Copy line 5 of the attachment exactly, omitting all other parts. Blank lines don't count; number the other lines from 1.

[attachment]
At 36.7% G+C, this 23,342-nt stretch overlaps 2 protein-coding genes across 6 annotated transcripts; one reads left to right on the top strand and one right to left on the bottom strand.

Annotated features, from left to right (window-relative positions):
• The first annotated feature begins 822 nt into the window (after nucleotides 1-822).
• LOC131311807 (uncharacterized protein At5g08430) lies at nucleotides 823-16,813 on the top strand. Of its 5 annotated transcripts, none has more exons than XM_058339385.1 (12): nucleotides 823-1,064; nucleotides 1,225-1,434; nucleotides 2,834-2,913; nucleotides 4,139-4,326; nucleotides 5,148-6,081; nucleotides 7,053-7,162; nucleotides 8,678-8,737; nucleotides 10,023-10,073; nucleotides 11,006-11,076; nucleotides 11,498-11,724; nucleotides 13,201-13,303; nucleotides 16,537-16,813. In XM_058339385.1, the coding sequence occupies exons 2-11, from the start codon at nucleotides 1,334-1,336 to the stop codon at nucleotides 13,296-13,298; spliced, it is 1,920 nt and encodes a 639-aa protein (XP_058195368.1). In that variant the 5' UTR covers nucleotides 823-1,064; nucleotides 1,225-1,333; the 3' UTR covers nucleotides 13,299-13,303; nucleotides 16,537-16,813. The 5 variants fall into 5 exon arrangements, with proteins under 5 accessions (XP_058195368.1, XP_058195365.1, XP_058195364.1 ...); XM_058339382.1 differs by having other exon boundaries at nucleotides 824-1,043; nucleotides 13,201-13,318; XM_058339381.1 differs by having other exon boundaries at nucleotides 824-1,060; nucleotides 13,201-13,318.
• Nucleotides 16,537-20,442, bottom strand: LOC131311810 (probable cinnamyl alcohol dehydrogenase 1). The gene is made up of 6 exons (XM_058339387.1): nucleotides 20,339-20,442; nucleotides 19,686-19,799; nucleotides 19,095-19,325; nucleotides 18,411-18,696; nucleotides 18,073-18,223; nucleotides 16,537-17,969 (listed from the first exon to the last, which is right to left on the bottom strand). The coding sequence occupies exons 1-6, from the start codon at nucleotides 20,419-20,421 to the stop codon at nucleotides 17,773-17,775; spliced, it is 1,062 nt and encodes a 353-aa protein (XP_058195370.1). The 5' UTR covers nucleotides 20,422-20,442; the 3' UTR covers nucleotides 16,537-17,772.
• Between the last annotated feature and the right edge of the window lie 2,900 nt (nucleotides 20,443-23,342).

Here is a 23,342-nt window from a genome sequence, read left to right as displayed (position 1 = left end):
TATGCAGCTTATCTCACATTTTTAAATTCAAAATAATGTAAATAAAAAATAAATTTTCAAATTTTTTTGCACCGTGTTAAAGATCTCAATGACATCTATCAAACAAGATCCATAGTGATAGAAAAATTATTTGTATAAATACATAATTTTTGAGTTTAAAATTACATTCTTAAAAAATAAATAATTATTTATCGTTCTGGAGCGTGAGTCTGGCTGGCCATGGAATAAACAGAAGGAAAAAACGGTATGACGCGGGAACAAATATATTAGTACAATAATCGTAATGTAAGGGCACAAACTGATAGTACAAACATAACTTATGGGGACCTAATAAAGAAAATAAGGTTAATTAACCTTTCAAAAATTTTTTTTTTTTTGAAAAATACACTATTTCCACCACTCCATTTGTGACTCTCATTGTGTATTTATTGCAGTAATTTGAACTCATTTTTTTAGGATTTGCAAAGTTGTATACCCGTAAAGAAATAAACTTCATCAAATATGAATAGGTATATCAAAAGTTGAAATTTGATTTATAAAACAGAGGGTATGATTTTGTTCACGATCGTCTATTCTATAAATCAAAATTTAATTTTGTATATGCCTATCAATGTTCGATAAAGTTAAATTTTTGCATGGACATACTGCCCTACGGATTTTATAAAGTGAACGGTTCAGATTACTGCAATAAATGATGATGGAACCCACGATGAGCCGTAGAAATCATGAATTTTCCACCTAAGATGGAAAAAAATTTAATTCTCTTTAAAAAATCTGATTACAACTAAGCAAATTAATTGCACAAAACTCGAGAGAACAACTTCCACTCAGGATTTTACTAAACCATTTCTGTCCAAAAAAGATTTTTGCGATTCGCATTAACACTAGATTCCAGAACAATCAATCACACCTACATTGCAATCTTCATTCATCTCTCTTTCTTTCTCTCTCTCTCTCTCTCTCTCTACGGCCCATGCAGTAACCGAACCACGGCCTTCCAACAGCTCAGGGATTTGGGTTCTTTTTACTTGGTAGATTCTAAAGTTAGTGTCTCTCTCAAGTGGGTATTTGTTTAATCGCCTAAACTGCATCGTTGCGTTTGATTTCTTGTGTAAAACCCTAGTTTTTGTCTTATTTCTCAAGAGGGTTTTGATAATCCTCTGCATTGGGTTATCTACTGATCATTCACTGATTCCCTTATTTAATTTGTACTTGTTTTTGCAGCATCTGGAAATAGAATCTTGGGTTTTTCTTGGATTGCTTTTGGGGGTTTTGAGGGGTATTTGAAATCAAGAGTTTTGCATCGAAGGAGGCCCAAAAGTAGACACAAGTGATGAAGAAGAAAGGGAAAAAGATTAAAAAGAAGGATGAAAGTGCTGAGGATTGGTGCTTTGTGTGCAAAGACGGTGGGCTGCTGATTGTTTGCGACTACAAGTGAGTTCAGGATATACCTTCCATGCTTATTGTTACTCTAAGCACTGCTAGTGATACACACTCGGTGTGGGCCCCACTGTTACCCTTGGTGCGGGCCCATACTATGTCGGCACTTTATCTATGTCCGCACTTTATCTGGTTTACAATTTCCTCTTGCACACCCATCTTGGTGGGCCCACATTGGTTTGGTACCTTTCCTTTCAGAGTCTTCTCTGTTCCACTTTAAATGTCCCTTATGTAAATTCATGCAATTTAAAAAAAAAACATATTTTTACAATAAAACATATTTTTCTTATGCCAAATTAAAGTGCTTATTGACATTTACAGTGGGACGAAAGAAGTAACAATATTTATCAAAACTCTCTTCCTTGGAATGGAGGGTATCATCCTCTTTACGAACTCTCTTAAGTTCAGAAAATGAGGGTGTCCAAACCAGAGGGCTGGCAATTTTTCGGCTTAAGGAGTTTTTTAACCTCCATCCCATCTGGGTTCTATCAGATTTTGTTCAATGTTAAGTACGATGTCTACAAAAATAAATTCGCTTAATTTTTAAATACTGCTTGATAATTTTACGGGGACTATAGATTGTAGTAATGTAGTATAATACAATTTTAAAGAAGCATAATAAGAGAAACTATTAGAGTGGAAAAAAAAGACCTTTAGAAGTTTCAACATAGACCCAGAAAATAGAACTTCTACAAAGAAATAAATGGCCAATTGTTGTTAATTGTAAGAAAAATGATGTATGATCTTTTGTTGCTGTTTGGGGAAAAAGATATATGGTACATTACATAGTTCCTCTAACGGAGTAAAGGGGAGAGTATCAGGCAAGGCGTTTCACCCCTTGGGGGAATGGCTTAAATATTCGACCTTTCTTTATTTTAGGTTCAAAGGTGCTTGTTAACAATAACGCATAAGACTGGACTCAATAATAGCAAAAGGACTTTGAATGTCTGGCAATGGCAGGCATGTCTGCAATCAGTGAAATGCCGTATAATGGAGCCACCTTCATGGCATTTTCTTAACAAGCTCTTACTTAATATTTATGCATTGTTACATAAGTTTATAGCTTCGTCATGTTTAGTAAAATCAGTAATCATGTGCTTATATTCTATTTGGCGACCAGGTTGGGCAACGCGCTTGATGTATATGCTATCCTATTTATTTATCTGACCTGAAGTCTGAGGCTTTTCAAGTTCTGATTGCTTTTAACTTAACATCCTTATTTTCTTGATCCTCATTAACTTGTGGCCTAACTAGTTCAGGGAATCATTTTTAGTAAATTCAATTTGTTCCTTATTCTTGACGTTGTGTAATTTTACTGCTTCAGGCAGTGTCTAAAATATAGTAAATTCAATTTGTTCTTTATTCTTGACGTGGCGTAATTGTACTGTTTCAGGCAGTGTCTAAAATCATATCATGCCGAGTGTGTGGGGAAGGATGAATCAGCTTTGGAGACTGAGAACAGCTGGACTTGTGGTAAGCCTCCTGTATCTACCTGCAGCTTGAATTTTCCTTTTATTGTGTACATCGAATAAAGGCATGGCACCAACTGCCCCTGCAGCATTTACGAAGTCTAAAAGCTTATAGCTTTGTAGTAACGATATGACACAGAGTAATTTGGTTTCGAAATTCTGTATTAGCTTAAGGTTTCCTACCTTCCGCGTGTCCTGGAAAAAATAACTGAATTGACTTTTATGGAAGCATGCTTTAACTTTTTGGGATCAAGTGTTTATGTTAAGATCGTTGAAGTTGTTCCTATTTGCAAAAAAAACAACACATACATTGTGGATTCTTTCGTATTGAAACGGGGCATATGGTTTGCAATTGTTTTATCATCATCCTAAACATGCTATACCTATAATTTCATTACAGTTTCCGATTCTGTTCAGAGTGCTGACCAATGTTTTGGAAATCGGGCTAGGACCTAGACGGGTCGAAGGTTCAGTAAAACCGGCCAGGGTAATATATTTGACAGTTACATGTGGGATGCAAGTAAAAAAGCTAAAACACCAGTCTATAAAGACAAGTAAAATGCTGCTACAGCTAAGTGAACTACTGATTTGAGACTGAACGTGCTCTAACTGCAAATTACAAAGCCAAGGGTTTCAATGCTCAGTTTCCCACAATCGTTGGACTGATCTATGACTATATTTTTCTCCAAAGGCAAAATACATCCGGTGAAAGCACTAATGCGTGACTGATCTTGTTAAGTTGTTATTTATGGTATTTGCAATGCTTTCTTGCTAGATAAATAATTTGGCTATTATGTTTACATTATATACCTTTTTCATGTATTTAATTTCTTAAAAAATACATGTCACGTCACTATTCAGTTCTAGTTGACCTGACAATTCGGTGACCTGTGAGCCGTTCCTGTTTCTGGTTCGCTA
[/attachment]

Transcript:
• Nucleotides 16,537-20,442, bottom strand: LOC131311810 (probable cinnamyl alcohol dehydrogenase 1). The gene is made up of 6 exons (XM_058339387.1): nucleotides 20,339-20,442; nucleotides 19,686-19,799; nucleotides 19,095-19,325; nucleotides 18,411-18,696; nucleotides 18,073-18,223; nucleotides 16,537-17,969 (listed from the first exon to the last, which is right to left on the bottom strand). The coding sequence occupies exons 1-6, from the start codon at nucleotides 20,419-20,421 to the stop codon at nucleotides 17,773-17,775; spliced, it is 1,062 nt and encodes a 353-aa protein (XP_058195370.1). The 5' UTR covers nucleotides 20,422-20,442; the 3' UTR covers nucleotides 16,537-17,772.